I may earn money or products from the companies mentioned in this post.
Student loans have become a major burden to more and more graduates over the past few years. In order to go to college, some people just can’t afford the cost upfront.
So now, the average debt a graduate had coming out of college in 2016 was $37,172. And this is up 6% from the previous year!!
Sometimes it’s just not feasible to afford a college tuition without having to take out a loan. For those who get a higher education, the debt can run around $100,000 or more. Even 1 in 10 have more than $150,000 in student loans.
Luckily, there are options to take on this debt and hopefully get a lower rate. At the very least, you get everything organized under one payment.
- How Changing the Student Loan Payment Plan and Refinancing with SoFi Saved My Girlfriend Over 5 Years and Thousands of Dollars
- 18 Ways to Pay off Debt Faster
- Should You Focus on Paying Off Student Loans as Fast as Possible or Also Invest at the Same Time?
Fortunately for my girlfriend, she was able to not only get her loans financed, she was able to get them consolidated into one loan. She could do this because of her plan with SoFi.
SoFi will consolidate and refinance both federal and private student loans. They are a private lender, so when they consolidate your student loans, they are actually refinancing them. Depending on what your previous situation was, you may be able to get a lower rate.
My girlfriend was able to lower the interest rate on her loans from 7.2% all the way down to 4.3%. This was due to having a great credit score and passing SoFi’s eligibility requirements, like their salary requirement and improved credit. They even say on their site it’s not for everyone, it’s really for people who have improved their financial position since they graduated from school concerning their employment, cash flow and credit.
Here is a breakdown from SoFi’s website to see if consolidating with them makes sense for you:
But is consolidating really for you?
For most people, you can consolidate your loans if you meet the following requirements:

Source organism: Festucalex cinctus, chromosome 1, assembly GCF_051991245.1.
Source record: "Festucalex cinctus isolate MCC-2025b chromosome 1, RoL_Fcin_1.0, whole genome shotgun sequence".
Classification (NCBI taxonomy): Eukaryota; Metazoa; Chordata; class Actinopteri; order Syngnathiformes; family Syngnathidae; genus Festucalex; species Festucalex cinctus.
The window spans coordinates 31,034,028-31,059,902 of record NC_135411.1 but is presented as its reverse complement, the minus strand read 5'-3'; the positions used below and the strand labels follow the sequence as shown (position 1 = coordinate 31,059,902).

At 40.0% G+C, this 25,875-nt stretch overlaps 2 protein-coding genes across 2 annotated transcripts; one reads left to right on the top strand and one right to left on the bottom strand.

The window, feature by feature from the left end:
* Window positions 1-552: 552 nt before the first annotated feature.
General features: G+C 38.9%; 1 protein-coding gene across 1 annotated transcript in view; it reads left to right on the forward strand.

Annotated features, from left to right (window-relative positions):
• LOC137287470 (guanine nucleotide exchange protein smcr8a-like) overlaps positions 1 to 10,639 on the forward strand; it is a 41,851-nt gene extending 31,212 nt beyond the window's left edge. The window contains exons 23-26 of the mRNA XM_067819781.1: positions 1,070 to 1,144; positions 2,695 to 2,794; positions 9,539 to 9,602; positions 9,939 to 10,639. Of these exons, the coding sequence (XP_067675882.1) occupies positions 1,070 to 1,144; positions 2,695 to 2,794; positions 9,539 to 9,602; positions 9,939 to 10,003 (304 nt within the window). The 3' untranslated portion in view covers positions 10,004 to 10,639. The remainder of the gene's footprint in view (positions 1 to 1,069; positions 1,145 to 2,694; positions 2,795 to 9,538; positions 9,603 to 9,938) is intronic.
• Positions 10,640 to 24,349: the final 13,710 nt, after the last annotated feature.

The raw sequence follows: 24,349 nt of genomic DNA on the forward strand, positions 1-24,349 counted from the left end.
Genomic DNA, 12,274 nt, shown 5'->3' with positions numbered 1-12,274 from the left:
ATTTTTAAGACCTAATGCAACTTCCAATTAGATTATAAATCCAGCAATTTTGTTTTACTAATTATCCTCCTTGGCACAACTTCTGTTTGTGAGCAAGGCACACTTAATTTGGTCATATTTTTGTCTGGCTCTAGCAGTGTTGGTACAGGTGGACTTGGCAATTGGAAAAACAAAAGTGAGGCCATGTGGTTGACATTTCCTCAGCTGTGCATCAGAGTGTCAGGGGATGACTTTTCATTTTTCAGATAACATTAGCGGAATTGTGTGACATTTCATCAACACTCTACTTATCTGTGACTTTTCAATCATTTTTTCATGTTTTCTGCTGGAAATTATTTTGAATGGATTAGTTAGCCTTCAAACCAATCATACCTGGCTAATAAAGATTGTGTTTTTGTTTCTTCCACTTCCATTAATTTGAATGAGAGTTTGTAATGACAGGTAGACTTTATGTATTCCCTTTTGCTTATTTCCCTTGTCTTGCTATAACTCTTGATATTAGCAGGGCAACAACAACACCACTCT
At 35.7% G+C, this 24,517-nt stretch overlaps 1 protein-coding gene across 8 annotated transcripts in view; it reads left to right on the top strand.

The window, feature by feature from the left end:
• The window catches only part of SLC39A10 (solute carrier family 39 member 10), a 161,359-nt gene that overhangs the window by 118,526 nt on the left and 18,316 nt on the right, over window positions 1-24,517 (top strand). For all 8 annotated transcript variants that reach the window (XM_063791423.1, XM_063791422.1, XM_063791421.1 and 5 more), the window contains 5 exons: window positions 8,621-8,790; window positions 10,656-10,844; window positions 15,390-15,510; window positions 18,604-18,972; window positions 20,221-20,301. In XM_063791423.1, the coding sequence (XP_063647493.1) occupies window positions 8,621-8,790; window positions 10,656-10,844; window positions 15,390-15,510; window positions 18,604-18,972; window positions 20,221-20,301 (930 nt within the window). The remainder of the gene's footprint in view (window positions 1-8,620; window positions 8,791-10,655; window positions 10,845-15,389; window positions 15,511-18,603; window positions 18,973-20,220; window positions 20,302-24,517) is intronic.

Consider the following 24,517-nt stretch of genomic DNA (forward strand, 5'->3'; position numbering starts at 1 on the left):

- Presently not in school or at least enrolled in less than a part-time student
- At the moment, you’re making loan payments or are in your grace period
- You have a good repayment history and haven’t defaulted on your loans
- You have at least $5,000-$7,000 in loans
You don’t need to meet a minimum for combining debt under the Federal Direct Consolidation Loan Program, but private lenders and loan companies tend to demand a minimum loan balance. SoFi requires a minimum loan amount of $5,000 as of today.
Advantages of consolidating your loans:
Simplify your payments
- By having 1 loan instead of say 5 individual loans, you only have to keep track of a single loan repayment date that you can automate from your checking account
- This is much better than having to worry about multiple dates throughout the month
Pay your loan off earlier
- You can pay your loan off faster without any penalties for paying more
- When your loan gets refinanced, the term to repay it can be longer (good if you can’t make the monthly payments on a shorter term)
- But like I said before, that’s okay because you can always pay more than the minimum amount to shed those years off quicker
- All you have to do is make sure you tell your loan servicer you want to have the extra funds applied to the principal amount
- Don’t listen to this article it’s flat-out wrong
- While I don’t know for sure if the government has stopped issuing student loans with variable rates, I do know for a fact consolidating can potentially save you money
- My girlfriend decreased her interest rate by 40% saving her thousands of dollars
- If the article meant literally just consolidating, then sure, but if you use a private lender like SoFi, then you 100% have the potential to save money